UK & World News
Cyclone Ita Bears Down On Northern Australia
Tens of thousands of people have been told to leave their homes as Cyclone Ita bears down on coastal towns along Australia's Great Barrier Reef.
The country's Bureau of Meteorology said the cyclone made landfall at Cape Flattery in northern Queensland on Friday.
It said: "(Ita) is crossing the coast near Cape Flattery with very destructive winds to 230kph (143mph) near the core and gales extending out to 185km (112 miles) from the centre."
The bureau said the storm was predicted to move further south over the coming hours, hitting the coastal resort of Cooktown with winds up to 78mph (125kph).
Despite being downgraded from a maximum level five to a weaker level three storm, Cooktown residents in particular are being told to batten down the hatches.
Queensland Premier Campbell Newman said: "It's still a destructive cyclone which has very strong winds."
He said the region was "staring down quite a destructive cyclonic event".
He urged residents in the area to head to local storm shelters, adding that homes built before 1985, when new building regulations were put in place, may not withstand the winds.
A total of 30,000 people have been told to evacuate and a warning zone has been extended beyond Cooktown to Port Douglas and Cairns, the main transit hubs further south.
Cook Shire mayor Peter Scott told Australian broadcaster ABC: "Anything over 80kph (50mph) is dangerous.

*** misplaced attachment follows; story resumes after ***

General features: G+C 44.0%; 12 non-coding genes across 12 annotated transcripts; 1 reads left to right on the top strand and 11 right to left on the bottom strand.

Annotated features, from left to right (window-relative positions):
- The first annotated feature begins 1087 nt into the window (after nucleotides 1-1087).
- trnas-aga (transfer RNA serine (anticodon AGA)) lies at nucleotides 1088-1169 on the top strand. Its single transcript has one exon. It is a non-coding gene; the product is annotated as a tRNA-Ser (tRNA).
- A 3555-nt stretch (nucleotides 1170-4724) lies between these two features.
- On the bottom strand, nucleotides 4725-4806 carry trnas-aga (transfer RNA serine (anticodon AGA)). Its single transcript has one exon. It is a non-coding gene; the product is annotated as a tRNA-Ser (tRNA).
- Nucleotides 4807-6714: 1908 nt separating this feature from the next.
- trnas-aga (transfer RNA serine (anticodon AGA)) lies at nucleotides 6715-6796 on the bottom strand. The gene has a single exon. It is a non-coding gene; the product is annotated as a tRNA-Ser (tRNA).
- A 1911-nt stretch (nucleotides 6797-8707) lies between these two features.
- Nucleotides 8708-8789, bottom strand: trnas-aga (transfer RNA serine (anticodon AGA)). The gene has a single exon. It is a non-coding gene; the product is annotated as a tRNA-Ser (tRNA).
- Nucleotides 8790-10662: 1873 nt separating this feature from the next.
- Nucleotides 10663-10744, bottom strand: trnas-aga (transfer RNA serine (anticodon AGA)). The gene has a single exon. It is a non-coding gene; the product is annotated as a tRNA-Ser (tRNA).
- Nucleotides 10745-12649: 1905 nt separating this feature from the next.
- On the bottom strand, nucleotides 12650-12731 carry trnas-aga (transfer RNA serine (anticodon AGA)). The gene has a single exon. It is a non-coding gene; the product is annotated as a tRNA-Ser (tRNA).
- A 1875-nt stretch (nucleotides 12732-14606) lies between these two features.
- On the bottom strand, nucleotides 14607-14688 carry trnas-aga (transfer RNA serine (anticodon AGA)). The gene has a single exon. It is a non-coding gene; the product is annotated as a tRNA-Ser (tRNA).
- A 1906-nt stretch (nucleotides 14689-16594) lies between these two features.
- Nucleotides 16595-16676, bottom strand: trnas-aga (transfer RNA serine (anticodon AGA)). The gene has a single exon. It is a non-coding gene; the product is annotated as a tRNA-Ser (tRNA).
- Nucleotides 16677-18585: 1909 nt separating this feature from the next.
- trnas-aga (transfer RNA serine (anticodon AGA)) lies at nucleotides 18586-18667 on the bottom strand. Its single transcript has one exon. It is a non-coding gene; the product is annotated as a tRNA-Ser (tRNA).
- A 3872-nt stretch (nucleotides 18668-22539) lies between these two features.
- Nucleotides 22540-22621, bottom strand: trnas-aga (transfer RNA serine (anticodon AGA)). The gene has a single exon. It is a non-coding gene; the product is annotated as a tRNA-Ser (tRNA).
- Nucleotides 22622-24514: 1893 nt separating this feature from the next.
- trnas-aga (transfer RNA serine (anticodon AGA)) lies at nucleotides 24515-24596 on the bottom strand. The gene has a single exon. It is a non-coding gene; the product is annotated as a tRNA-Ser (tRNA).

"Anything over 80K will put a piece of tin through you and chop your head off, it will lift roofs off, it will make severe damage so the best place to be is staying inside."
He added that one senior police officer in the area had warned: "the Cooktown you see today won't be here tomorrow".
Authorities said that, alongside strong winds, the storm could bring heavy rain leading to flash flooding. Power failures are also likely.
Mr Newman said: "I want people to know the government has done everything it possibly can and after the event, we're mobilising to get in and help the affected communities."
He added that telephone and electricity lines could be down temporarily after the storm passes.
Category three storms are defined as carrying destructive winds of 102.5-139mph.
Tropical storms are fairly frequent in north eastern Australia. The biggest in recent years was the category five storm, cyclone Yasi.
It devastated large swathes of Queensland in 2011 after hitting the state with winds of up to 170mph.